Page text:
United States District Court, D. New Jersey
NEW JERSEY DEPARTMENT OF ENVIRONMENTAL PROTECTION, and ADMINISTRATOR, NEW JERSEY SPILL COMPENSATION FUND Plaintiffs,
AMERICAN THERMOPLASTICS CORP., et al., Defendants. UNITED STATES OF AMERICA, Plaintiff,
BECKMAN COULTER, INC. f/k/a BECKMAN INSTRUMENTS, INC., et al., Defendants.
WILLIAM H. WALLS UNITEA STATES DISTRICT COURT JUDGE
before the Court are two summary-judgment motions. In the
first, third-party defendants Carter Day Industries, Inc.
("CDI"), Combe Fill Corporation ("CFC"),
and Combustion Equipment Associates, Inc. ("CEA")
(collectively, the "Carter Day Parties") move for
summary judgment on all counts. ECF No. 1341. In the second,
third-party plaintiffs Compaction System Corporation of
Connecticut, Inc. ("Compaction-CT") and Compaction
Systems Corporation (a New Jersey Corporation)
"Compaction"), move for partial summary judgment.
ECF No. 1342.
pending are Compaction's motions for estoppel, ECF No.
1343, and spoliation sanctions, ECF No. 1344. For the reasons
that follow, the Carter Day Parties' motion is granted,
and Compaction's motions are denied.
evidenced by the more than one thousand docket entries, this
is a complicated matter with a lengthy procedural history. It
involves the allocation of environmental clean-up costs at
the Combe Fill South Superfund Site (the "Site").
On October 19, 1998, the New Jersey Department of
Environmental Protection ("NJDEP") and the
Administrator of the New Jersey Spill Compensation Fund
("Administrator") filed a complaint against
Compaction, among many others, under the Comprehensive
Environmental Response, Compensation, and Liability Act
("CERCLA") and various New Jersey environmental
laws seeking to recover past and future response costs at the
Site. ECF No. 1. The next day, the United States filed a
separate complaint against Compaction, among many others,
seeking to recover clean-up costs at the Site under CERCLA.
Civ. No. 98-4812, ECF No. 1. The Court consolidated these
actions on March 16, 1999 under civil docket number 98-4781.
ECF No. 60.
of the consolidated proceedings, Compaction agreed in 2009 to
pay the United States Environmental Protection Agency
("USEPA") and NJDEP $11 million as settlement to
reimburse those agencies' remediation efforts at the
Site. See ECF No. 1128 (consent judgment).
Compaction accepted an additional $26 million judgment
against itself, to be paid in the event that it recovered
funds from third-party defendants in excess of $11 million.
2000 and 2007, Compaction served the Carter Day Parties on
multiple occasions with a Third-Party Summons and Complaint;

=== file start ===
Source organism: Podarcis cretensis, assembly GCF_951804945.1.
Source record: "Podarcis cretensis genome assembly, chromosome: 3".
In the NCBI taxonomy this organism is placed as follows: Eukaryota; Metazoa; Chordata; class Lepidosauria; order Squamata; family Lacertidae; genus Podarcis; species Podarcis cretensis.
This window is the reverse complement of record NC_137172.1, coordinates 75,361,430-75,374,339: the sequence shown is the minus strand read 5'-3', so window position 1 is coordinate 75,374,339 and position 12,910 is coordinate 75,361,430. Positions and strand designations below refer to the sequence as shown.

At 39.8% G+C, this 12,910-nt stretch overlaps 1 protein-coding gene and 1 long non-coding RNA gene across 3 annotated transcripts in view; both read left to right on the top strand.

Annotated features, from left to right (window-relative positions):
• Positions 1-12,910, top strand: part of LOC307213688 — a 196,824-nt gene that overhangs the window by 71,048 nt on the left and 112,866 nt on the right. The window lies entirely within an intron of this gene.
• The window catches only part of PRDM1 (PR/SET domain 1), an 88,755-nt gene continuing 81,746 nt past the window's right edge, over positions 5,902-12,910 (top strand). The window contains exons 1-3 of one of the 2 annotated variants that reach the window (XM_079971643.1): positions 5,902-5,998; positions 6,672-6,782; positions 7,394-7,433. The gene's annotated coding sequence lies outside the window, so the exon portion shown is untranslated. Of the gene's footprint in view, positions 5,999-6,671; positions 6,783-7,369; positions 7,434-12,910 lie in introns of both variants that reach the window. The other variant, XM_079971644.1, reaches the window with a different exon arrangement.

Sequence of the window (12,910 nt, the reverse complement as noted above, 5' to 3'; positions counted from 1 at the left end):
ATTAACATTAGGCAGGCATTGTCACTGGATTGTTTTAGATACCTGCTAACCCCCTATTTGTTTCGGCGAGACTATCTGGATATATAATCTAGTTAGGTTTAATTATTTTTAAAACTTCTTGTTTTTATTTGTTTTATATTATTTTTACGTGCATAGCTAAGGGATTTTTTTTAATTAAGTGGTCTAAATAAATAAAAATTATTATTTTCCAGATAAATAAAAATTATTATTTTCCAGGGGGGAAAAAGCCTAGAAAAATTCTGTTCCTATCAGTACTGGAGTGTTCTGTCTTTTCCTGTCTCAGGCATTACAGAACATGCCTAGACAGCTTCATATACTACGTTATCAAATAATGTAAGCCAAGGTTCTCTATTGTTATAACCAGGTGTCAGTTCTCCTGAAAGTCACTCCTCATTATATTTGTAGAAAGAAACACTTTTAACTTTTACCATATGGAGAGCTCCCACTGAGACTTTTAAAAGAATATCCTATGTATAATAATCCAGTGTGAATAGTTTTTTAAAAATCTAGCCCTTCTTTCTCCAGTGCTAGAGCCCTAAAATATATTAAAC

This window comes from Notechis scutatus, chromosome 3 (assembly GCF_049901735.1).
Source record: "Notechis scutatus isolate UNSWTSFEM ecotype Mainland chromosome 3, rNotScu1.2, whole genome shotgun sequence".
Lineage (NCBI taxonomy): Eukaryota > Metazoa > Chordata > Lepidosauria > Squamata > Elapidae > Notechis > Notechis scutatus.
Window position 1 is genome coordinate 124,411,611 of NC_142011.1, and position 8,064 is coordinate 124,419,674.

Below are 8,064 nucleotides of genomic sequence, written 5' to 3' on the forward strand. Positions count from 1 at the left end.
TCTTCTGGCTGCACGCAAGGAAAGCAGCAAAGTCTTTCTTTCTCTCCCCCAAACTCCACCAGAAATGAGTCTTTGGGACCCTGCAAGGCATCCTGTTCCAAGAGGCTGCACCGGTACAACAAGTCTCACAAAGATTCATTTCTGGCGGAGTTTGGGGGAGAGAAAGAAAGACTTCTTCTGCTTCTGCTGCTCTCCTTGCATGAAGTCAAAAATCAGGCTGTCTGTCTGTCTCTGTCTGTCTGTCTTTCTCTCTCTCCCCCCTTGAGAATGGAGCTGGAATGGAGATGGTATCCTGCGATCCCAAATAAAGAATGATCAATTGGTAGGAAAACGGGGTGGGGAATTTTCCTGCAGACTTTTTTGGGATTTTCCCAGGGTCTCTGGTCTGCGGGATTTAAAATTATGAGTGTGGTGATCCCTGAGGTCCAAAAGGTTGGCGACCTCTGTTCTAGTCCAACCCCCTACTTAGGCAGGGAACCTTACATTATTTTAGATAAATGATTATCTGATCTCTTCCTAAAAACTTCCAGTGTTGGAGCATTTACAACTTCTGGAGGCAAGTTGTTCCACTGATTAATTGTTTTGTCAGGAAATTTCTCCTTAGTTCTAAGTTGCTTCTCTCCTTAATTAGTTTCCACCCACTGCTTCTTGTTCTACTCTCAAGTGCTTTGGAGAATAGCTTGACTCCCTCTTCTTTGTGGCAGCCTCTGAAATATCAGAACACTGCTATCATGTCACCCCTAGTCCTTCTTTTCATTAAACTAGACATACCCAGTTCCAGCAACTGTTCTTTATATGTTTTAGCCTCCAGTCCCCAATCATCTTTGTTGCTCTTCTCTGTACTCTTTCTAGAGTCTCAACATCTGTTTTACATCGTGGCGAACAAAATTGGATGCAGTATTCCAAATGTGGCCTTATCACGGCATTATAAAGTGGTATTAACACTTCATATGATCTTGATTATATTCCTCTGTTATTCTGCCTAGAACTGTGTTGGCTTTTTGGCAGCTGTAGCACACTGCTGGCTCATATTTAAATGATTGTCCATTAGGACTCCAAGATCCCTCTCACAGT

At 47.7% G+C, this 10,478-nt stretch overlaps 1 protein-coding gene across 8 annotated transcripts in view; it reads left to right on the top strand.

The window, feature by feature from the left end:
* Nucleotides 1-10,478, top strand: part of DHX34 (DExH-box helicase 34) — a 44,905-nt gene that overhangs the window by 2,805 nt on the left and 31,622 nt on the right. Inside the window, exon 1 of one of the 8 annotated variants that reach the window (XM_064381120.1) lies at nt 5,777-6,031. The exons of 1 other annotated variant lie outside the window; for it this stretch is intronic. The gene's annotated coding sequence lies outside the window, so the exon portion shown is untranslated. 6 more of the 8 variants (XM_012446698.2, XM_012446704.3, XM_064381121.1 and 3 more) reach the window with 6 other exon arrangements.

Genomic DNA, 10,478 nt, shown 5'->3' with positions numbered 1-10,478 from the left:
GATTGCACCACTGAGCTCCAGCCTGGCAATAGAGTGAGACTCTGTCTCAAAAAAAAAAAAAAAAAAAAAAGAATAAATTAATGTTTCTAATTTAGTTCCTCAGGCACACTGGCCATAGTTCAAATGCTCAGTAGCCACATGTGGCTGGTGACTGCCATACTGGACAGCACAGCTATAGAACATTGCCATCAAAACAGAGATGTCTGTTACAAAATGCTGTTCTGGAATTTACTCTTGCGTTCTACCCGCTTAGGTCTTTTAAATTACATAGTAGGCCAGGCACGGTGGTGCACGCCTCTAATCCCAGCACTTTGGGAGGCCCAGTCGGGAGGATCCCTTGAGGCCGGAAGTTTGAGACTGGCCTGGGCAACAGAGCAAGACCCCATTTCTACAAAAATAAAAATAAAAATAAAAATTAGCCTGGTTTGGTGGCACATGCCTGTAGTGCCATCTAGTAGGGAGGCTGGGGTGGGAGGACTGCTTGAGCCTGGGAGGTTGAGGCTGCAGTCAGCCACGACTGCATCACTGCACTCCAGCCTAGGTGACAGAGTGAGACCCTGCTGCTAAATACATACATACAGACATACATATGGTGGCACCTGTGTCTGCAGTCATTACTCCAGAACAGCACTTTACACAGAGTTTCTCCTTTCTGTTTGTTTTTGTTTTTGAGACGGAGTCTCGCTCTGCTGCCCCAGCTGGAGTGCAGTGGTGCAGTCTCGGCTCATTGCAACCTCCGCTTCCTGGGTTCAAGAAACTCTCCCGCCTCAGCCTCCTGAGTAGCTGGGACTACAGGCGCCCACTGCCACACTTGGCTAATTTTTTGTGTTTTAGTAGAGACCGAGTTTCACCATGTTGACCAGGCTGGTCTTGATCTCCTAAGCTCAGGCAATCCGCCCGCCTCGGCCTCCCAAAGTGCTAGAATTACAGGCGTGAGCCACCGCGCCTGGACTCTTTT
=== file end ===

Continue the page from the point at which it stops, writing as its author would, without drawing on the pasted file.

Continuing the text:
the Carter Day Parties failed to respond, and the Court
entered default against them. See generally ECF No.
1073 (ordering entry of default against the Carter Day
Parties and summarizing relevant procedural history). The
Carter Day Parties then moved to set aside the Court's
entry of default, ECF No. 1152, and the Court granted their
motion, ECF No. 1162. In December 2011, Compaction filed a
First Amended Third-Party Complaint against the Carter Day
Parties seeking to recover a portion of the costs it agreed
to pay USEPA and NJDEP. ECF No. 1164.
five-count First Amended Third-Party Complaint is the subject
of the summary-judgment motions now before the Court. In it,
Compaction seeks (i) cost recovery under CERCLA Section
107(a) (Count 1); (ii) contribution under CERCLA Section
113(f) (Count 2); (iii) a declaratory judgment under state
and federal law (Count 3); (iv) contribution under the New
Jersey Joint Tortfeasors Contribution Act (Count 4); and (v)
common-law contribution and indemnification (Count 5).
Site is an approximately 65-acre parcel of land located on
Parker Road in the Chester and Washington Townships, New
Jersey. ECF No. 1348-1 at 2. It operated as a landfill from
1948 to 1981. Rosen Cert. Ex. 1. The USEPA placed the Site on
the National Priorities List on September 8, 1983. Rosen
Cert. Ex. 1.
Chester Hills, Inc., which is not involved in the instant
motions, owned and operated the Site from 1948 until
September 1978, when ownership passed to CFC. Id.
CFC then owned the Site until it filed a bankruptcy petition
in 1981; the parties dispute whether CFC's ownership
terminated upon its bankruptcy-petition filing. Id.;
ECF No. 1347-1 at 2. In November 1981, the Site closed. Rosen
Cert. Ex. 2. By agreement with CFC, Compaction conducted
operations at the Site from the time of CFCs 1978 purchase
until the Site's closure in 1981. Id. Exs. 2, 6.
The parties dispute whether Compaction was the exclusive
operator of the Site during this time period. ECF No. 1347-1
CEA & CDI
a New York corporation and filed for Chapter 11 bankruptcy
protection on October 20, 1980, listing Compaction-CT, the
NJDEP, and others as unsecured creditors. Rosen Cert. Exs. 8,
9. A bar date for all claims was set for October 29, 1982.
Id. Ex. 10. The parties dispute whether CEA also
listed the USEPA as an unsecured creditor. ECF No. 1347-1 at
CEA's bankruptcy, Compaction-CT filed a proof of claim
for approximately $200, 000. Rosen Cert. Ex. 11. The
bankruptcy-court judge expunged that claim on March 11, 1986.
Id. Ex. 12. The NJDEP also filed a proof of claim
for $5 million arising out of "liability [for] the costs
of closure of the sanitary landfills operated by the
debtor" at the Combe Fill North and South sites. Rosen
Cert. Ex. 13. The court disallowed that claim on July 7,
1983. Id. Ex. 14. The USEPA never filed a claim
against CEA. Id. Ex. 11. On December 21, 1983, the
court approved CEA's reorganization plan, under which CEA